The notion of so called “dark patterns” has recently garnered increasing attention, with their use in online sectors being scrutinised by regulators around the world. But what are they? What are the risks that their use poses to consumers? And what legal implications should businesses that utilise them be aware of? In this article, find out. We also provide an update on the UK consumer law reforms following the Autumn Statement last week.

Online choice architecture and dark patterns – what are they?

Dark patterns are a subset of a broader term, “online choice architecture” (OCA). If OCA is something that you have not heard of, it is something that you will have at least experienced personally. Essentially OCA is the designs, systems, and procedures that a website or software developer or operator implements to influence its end users’ decision making. OCA is a neutral term – it isn’t necessarily a bad thing and can in fact be helpful to a consumer. There are, however, certain forms of OCA that are viewed by regulators as deceptive, confusing or misleading and that potentially cause consumer harm. These, we call “dark patterns”.

The Competition and Markets Authority (CMA) – the body responsible for policing competition and consumer law compliance in the UK – published a report in April of this year on the use of OCA (‘Online Choice Architecture: how digital design can harm competition and consumers’). In their report, the CMA set out a taxonomy of OCA practices, which are a helpful guide to the types of OCA and their (often quite colourful) categorisation.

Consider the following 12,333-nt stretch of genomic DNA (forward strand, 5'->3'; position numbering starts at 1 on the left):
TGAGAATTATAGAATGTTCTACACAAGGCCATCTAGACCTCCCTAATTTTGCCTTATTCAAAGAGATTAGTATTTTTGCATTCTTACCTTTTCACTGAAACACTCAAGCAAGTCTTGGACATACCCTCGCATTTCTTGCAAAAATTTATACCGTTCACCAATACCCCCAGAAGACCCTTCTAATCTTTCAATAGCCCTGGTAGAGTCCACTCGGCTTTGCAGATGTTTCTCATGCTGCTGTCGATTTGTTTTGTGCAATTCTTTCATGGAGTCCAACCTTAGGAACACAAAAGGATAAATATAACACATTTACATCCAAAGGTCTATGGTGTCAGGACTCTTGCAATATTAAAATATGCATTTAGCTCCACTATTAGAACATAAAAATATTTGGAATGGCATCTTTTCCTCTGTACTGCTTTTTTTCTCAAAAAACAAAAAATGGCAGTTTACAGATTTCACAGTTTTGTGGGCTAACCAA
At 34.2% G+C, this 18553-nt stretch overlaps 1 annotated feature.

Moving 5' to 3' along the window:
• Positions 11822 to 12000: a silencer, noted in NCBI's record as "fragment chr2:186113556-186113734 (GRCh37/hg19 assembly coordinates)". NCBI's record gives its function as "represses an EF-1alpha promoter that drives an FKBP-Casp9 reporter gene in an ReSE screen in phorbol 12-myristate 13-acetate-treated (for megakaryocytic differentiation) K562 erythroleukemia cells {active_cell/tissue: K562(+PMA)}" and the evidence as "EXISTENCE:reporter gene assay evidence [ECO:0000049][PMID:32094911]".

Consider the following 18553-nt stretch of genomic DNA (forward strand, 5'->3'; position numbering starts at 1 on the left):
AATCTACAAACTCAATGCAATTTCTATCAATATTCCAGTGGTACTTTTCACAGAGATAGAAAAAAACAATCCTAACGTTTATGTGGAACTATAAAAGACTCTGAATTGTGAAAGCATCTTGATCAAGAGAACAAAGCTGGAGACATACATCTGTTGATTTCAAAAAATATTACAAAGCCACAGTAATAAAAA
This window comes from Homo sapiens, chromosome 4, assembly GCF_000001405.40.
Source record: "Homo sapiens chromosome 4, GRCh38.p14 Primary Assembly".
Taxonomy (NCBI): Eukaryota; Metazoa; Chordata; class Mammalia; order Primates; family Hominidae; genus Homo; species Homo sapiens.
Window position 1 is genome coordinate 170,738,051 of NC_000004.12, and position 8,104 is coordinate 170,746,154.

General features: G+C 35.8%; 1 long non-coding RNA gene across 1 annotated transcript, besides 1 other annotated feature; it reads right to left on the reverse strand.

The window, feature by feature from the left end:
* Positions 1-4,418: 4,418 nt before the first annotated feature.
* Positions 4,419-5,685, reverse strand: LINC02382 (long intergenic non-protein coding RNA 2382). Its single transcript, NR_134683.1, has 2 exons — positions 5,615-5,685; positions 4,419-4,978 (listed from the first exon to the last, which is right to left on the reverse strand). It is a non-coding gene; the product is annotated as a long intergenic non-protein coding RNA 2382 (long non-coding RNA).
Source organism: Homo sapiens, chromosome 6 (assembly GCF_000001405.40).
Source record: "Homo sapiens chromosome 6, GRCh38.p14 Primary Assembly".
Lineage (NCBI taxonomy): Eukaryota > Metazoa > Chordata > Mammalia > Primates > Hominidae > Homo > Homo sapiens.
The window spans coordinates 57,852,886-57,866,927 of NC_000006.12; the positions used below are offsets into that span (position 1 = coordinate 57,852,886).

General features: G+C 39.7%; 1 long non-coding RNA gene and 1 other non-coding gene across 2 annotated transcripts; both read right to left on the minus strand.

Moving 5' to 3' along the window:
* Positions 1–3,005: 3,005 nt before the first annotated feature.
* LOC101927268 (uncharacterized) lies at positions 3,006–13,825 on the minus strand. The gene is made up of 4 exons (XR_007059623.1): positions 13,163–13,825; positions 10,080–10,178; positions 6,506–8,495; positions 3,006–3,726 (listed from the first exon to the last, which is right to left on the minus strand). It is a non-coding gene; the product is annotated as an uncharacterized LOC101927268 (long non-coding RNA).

Based on the CMA’s taxonomy, OCAs (and in turn dark patterns) can be divided into three categories:

  1. Firstly, “choice structure”, which is the way in which choices are structured to dictate what a consumer sees and how difficult or time consuming it is to make a choice. Potentially harmful examples of this include “sludge” (which involves the creation of excessive or unjustified friction that makes it difficult for consumers to get what they want or to do as they wish, such as making it difficult to cancel a subscription) and “dark nudges” (which involves making it easy or frictionless for consumers to take an action, but with the risk of inadvertent or ill-considered decisions, such as one click purchases)).

  2. Secondly, “choice information”, which is how information is presented and framed to highlight certain things or make it harder to understand. Potentially harmful examples include “drip pricing” (where, during the customer journey, initially only part of a price for a product or service is shown, with the full price only revealed later) and “information overload” (whereby the consumer receives so much information about a product or service that information about the most relevant attributes is difficult to find and access).

  3. Finally, “choice pressure”, which can result in a consumer being put under some form of pressure (such as time pressure or through the display of messaging) in order to exert influence over a choice he or she may make. For example, “10 other users are looking at this product”, or “only 5 tickets left at this price”. Where true, such messaging can be helpful to a consumer, but clearly this is not the case where they are misleading.

Increasing regulatory scrutiny at home and abroad